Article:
When a Massachusetts police officer flashes lights to pull you over in traffic, there is no way of knowing what the ultimate outcome of the situation might be. In between the time that you find a place to safely pull over and the conclusion of the traffic stop, a lot can happen. For example, if the police officer suspects you of OUI, he or she may ask you to step out of your vehicle, among other questions.
There are certain questions you must answer during a traffic stop. If the officer asks you to confirm your name or address, you must do so. You must comply with a request to provide proof of driver’s license, insurance and vehicle registration. What about other types of questions, however? Do you have to answer those?
Massachusetts police can ask whatever they want at an OUI stop
If police have pulled you over for suspected drunk driving, they might start asking a lot of questions. Besides confirming your identity and providing the documents mentioned in the previous section of this blog post, you do not have to answer additional questions. A patrol officer might ask you where you were or who you spent time with that evening. He or she might also ask you whether you consumed any alcoholic beverages.
You have a right to know the exact reason for your traffic stop. You do not have to provide information about your whereabouts, companions or what you were doing prior to the officer pulling you over. In fact, if you say that you did, in fact, consume alcohol, the next question is likely to be, “How much have you had to drink?” It is true that the police officer can and will use anything you say to incriminate you if you wind up getting arrested and charged with OUI.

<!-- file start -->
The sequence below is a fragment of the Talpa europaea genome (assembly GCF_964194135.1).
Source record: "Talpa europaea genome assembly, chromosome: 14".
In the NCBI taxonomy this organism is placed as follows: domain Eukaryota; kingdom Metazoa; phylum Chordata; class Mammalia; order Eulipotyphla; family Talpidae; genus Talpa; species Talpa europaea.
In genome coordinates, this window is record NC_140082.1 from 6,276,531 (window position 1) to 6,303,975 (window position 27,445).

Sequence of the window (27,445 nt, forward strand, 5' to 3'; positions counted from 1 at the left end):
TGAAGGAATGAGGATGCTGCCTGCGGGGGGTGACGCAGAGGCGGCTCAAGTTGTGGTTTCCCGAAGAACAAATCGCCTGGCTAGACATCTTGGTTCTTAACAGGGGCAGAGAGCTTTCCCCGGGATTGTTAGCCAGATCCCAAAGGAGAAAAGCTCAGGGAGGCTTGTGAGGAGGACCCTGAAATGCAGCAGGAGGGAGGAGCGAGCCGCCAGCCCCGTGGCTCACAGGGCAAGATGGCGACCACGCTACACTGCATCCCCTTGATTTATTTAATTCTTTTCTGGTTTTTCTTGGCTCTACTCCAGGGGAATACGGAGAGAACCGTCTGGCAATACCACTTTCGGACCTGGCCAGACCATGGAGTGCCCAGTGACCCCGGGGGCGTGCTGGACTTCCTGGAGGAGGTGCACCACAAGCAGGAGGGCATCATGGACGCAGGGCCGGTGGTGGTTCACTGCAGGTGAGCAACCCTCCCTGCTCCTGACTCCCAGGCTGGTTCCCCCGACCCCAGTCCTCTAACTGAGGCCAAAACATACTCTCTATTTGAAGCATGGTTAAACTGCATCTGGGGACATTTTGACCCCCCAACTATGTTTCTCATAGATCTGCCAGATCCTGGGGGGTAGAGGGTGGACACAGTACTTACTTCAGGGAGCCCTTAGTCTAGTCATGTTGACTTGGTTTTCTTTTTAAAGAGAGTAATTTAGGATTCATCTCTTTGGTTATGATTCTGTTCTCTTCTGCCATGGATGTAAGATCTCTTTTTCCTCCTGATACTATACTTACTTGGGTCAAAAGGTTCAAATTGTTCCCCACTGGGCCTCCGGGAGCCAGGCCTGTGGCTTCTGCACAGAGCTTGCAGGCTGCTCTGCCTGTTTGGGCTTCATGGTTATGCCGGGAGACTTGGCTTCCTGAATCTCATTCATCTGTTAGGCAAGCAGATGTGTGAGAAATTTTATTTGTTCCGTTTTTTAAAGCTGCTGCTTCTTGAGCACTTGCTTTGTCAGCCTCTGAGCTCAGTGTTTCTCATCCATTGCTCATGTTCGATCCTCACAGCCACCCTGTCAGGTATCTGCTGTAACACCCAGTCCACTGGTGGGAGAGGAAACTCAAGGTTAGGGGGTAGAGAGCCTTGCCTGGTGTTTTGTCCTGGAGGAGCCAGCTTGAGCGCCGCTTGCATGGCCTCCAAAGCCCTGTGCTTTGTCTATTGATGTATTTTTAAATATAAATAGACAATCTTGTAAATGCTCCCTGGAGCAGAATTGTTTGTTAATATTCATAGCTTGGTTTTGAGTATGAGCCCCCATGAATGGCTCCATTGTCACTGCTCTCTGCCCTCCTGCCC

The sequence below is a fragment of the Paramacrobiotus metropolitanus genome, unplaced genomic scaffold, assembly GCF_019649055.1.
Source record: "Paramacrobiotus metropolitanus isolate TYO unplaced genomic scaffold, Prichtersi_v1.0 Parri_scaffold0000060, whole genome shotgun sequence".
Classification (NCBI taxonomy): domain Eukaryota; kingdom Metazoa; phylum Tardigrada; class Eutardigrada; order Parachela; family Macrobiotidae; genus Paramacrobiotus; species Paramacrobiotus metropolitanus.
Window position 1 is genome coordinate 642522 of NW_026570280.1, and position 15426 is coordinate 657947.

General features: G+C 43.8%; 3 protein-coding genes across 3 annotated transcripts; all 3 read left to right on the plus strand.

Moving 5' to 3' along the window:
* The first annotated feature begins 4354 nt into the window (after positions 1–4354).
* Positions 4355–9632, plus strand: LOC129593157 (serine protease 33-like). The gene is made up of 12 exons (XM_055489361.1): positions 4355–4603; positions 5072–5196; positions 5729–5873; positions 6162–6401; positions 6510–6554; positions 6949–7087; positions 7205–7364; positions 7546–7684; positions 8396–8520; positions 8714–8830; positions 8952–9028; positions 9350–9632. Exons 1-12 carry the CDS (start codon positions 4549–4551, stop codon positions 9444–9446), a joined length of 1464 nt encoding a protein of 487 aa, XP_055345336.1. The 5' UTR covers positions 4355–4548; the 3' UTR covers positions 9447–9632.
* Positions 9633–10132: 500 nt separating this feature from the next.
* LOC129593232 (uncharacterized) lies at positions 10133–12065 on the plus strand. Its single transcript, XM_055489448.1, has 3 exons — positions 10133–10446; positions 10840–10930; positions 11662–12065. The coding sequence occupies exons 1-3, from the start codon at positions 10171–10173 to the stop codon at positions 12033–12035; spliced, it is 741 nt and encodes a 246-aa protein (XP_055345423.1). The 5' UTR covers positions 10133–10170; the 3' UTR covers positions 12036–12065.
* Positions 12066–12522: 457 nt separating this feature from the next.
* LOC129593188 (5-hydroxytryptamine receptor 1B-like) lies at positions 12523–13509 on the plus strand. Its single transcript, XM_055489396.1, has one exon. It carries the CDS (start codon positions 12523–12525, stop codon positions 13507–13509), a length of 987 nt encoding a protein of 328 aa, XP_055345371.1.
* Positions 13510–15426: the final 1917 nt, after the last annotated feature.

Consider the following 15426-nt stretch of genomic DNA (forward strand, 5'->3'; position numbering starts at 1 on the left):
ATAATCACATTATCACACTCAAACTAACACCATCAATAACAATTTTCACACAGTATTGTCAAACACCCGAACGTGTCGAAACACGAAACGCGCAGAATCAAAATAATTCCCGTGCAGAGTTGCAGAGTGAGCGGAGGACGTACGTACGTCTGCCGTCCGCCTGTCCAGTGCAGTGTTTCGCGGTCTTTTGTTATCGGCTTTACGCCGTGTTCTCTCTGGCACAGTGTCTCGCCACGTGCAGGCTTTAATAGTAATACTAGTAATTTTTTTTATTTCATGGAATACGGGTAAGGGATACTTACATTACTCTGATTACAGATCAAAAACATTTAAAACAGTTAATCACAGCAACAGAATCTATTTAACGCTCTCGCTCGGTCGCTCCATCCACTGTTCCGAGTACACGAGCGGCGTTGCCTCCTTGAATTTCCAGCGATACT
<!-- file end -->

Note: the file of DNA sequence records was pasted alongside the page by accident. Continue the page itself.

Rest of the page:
Other types of encounters with police
In addition to suspected OUI, you may encounter a Massachusetts police officer in other situations, as well. One might knock on your door at home and start asking questions about a neighbor. The police may even approach you while walking down the street. Perhaps someone just robbed a nearby store. If police witness you in the vicinity, they may suspect you of being involved in the crime. In any case, you are not obligated to answer questions beyond those asked to confirm your identity, address or age.
Answering questions during an OUI stop can make matters worse
Many people mistakenly believe that engaging a police officer in conversation and answering whatever questions he or she asks during a traffic stop will make a positive impression that will work in their favor. In fact, the opposite is often true. You might say something in answer to a question that investigators or prosecutors can later use as evidence against you in court.
The Fifth Amendment of the U.S. Constitution protects your right to remain silent when police are asking you questions during an OUI stop or when they have detained you on the street or have shown up at your door. If you are arrested and charged with drunk driving or another crime, you are entitled to legal support and may invoke your Fifth Amendment rights until such support has been obtained.